Jan. 6 riot House panel subpoenas Trump White House officials, McEnany

The House committee probing the Jan. 6 Capitol riot on Tuesday subpoenaed former Trump White House press secretary Kayleigh McEnany, senior advisor Stephen Miller and other ex-White House officials to testify in the investigation and provide relevant documents.

In addition to McEnany and Miller, those subpoenaed include former White House personnel director John McEntee, former deputy chief of staff Christopher Liddell, and Keith Kellogg, national security advisor to former Vice President Mike Pence.

The other subpoena recipients are Nicholas Luna, who served as personal assistant to then-President Donald Trump; Cassidy Hutchinson, who was his special assistant for legislative affairs; Kenneth Klukowski, former senior counsel to Assistant Attorney General Jeffrey Clark; Benjamin Williamson, who served as senior advisor to White House Chief of Staff Mark Meadows; and Molly Michael, who served as Oval Office operations coordinator.

The latest round of subpoenas came a day after the same panel issued subpoenas to six top Trump allies.

In a statement announcing the subpoenas, the committee noted that McEnany “made multiple public statements from the White House and elsewhere about purported fraud in the November 2020 election.”

The panel said that at the first White House press conference after the 2020 presidential election, “McEnany claimed that there were ‘very real claims’ of fraud that the former President’s reelection campaign was pursuing, and said that mail-in voting was something that ‘we have identified as being particularly prone to fraud.'”

In its statement, the panel also noted that “McEnany was reportedly present at times with the former President as he watched the January 6th attack.”

Rep. Bennie Thompson, the Mississippi Democrat who is chairman of the probe panel, in a statement said, “The Select Committee wants to learn every detail of what went on in the White House on January 6th and in the days beforehand.”

“We need to know precisely what role the former President and his aides played in efforts to stop the counting of the electoral votes and if they were in touch with anyone outside the White House attempting to overturn the outcome of the election,” Thompson said.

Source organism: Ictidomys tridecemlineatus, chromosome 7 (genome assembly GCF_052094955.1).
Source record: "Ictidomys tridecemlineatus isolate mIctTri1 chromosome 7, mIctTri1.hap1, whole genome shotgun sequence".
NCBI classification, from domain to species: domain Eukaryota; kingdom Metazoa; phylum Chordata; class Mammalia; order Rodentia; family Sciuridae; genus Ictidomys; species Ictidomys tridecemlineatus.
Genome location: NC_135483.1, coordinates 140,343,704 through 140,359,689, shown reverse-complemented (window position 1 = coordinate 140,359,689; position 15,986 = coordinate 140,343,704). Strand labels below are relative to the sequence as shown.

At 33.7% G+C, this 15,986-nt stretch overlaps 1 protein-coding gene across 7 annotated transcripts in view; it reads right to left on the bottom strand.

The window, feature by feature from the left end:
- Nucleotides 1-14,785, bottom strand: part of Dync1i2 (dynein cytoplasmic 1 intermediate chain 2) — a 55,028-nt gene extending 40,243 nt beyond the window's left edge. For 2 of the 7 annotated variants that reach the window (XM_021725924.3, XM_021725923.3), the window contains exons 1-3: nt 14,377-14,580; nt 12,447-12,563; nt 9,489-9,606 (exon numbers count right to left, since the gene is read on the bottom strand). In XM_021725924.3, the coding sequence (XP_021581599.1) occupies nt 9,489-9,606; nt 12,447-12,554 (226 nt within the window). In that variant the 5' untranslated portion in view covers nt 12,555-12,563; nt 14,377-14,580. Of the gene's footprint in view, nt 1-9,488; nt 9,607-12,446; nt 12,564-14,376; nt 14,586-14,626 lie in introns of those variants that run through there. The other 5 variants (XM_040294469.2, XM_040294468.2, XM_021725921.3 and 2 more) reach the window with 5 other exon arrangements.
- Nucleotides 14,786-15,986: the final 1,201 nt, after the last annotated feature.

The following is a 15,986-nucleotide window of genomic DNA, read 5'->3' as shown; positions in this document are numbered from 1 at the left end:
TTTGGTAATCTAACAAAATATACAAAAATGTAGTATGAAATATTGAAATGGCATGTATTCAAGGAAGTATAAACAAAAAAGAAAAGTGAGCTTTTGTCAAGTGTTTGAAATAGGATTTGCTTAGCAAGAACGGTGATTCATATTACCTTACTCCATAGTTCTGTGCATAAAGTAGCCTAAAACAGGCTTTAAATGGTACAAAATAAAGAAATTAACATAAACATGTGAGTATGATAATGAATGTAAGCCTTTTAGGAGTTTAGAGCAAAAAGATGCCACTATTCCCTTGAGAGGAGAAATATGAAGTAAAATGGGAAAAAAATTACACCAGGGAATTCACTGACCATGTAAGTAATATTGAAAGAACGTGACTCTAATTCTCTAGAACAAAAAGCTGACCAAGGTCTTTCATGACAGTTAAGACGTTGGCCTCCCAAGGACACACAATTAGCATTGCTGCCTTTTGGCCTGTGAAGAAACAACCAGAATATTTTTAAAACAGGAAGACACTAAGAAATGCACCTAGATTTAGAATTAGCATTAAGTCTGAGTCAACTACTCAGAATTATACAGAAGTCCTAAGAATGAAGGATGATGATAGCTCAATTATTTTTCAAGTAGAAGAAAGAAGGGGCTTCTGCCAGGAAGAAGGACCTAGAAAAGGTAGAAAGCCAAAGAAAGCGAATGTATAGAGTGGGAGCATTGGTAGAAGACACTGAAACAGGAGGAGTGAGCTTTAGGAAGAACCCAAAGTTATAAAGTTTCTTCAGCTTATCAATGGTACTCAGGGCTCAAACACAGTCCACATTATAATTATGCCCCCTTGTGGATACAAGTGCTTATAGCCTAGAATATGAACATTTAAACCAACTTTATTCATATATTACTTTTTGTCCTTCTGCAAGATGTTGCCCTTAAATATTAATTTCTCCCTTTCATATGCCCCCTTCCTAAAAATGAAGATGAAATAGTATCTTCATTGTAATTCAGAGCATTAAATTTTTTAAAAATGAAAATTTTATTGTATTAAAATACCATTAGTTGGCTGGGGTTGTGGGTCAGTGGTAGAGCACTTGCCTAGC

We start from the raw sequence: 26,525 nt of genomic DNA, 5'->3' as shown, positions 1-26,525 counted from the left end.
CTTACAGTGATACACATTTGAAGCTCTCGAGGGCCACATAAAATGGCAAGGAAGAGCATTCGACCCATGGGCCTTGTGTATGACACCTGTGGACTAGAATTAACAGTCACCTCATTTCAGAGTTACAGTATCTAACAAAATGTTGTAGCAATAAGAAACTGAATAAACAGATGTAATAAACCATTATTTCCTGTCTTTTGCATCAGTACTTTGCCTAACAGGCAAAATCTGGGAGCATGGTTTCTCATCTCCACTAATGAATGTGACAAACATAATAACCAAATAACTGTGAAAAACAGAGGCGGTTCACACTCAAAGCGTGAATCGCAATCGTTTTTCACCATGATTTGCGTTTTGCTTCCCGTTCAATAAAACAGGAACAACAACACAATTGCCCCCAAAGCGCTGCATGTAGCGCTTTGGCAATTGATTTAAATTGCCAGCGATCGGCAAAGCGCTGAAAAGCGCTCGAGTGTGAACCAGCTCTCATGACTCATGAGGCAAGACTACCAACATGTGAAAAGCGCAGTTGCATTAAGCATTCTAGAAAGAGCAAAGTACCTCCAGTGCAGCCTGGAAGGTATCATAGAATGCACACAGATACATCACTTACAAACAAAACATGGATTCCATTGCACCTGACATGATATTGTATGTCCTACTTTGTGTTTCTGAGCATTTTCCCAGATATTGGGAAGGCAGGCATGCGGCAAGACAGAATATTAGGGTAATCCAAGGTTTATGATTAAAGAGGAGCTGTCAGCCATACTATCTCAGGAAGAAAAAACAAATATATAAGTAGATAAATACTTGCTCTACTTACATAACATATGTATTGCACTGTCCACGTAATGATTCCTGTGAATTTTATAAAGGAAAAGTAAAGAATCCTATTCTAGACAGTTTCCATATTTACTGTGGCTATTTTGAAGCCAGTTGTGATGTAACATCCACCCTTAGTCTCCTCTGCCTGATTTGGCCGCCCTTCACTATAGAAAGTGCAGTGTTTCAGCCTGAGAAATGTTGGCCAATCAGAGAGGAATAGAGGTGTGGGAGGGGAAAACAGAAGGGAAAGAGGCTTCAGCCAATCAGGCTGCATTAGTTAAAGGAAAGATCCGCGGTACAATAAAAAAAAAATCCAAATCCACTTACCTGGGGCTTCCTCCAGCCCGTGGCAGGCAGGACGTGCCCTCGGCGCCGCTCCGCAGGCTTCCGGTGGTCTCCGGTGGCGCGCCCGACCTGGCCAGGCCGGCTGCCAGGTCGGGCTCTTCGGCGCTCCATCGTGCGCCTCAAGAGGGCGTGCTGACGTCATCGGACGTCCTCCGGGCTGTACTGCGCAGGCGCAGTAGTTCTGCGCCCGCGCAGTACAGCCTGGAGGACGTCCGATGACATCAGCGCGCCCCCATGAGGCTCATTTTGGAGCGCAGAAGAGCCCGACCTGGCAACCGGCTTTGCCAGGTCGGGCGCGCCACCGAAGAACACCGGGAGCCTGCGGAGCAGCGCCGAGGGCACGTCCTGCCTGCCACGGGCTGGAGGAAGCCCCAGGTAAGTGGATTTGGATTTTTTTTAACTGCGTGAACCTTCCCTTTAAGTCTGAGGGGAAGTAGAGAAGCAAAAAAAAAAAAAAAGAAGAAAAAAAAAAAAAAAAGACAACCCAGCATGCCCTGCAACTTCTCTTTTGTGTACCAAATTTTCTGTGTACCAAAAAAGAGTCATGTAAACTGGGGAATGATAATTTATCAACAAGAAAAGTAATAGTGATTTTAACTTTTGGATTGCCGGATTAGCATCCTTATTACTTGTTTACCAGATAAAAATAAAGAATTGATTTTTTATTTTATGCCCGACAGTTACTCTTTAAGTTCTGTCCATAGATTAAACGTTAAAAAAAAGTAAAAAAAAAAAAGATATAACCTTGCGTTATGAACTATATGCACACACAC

“We believe the witnesses subpoenaed today have relevant information and we expect them to comply fully with the Select Committee’s investigation as we work to get answers for the American people, make recommendations on changes to the law to protect our democracy, and help ensure that nothing like January 6th ever happens again.”

Monday’s subpoenas were issued to former national security advisor Michael Flynn, ex-Trump campaign advisor Jason Miller, and lawyer John Eastman, who wrote a controversial memo arguing that Pence had the power to reject the Electoral College victory of Joe Biden during a joint session of Congress on Jan. 6.

Other people who received subpoenas Monday were Bill Stepien, who managed Trump’s failed reelection campaign last year, campaign executive assistant Angela McCallum, and former New York City Police Commissioner Bernard Kerik, the recipient of a criminal pardon from Trump and a reported attendee of a meeting in Washington where Trump allies discussed potential efforts to overturn Biden’s win.

Jason Miller, former senior advisor to 2020 Trump campaign, carriers a witness list to the Senate Chamber at the U.S., Capitol in Washington, D.C., U.S., on Saturday, Feb. 13, 2021.

Greg Nash | Bloomberg | Getty Images

Trump blasted the probe in a statement Tuesday, saying, “The Unselect Committee of politically ambitious hacks continues to subpoena people wanting to know about those protesting, on January 6th, the insurrection which took place during the Presidential Election of November 3rd.”

Trump has repeatedly falsely claimed that he won the election and it was widespread voter fraud that put Biden in the White House. He made that claim again Tuesday.

Trump has filed a lawsuit seeking to block the Jan. 6 committee from obtaining White House records related to the riot.

A federal judge said Tuesday she expects “to rule expeditiously” in the case, as she rejected a request by Trump’s lawyers to issue an emergency stay that would bar the National Archives from turning over the records.

CNBC Politics

Read more of CNBC’s politics coverage:

The riot by a mob of Trump supporters began toward the end of a rally Trump held outside the White House that day, where he urged people to march to the Capitol to protest against Congress’ confirmation of Biden’s election as president.

Thousands of people invaded the area around the Capitol and breached the doors and windows of the complex. Five people died in connection with the riot, among them Capitol Police Officer Brian Sicknick. More than a hundred other officers were injured after being attacked by the mob.

Three weeks ago, the House voted to hold former White House senior advisor Steve Bannon in contempt of Congress for his refusal to comply with a subpoena issued by the Jan. 6 committee, which is seeking documents and a deposition of him.

Bannon reportedly was one of the participants at the Jan. 5 meeting at a Washington hotel with Miller, Kerik, and Trump’s former personal attorney Rudy Giuliani.

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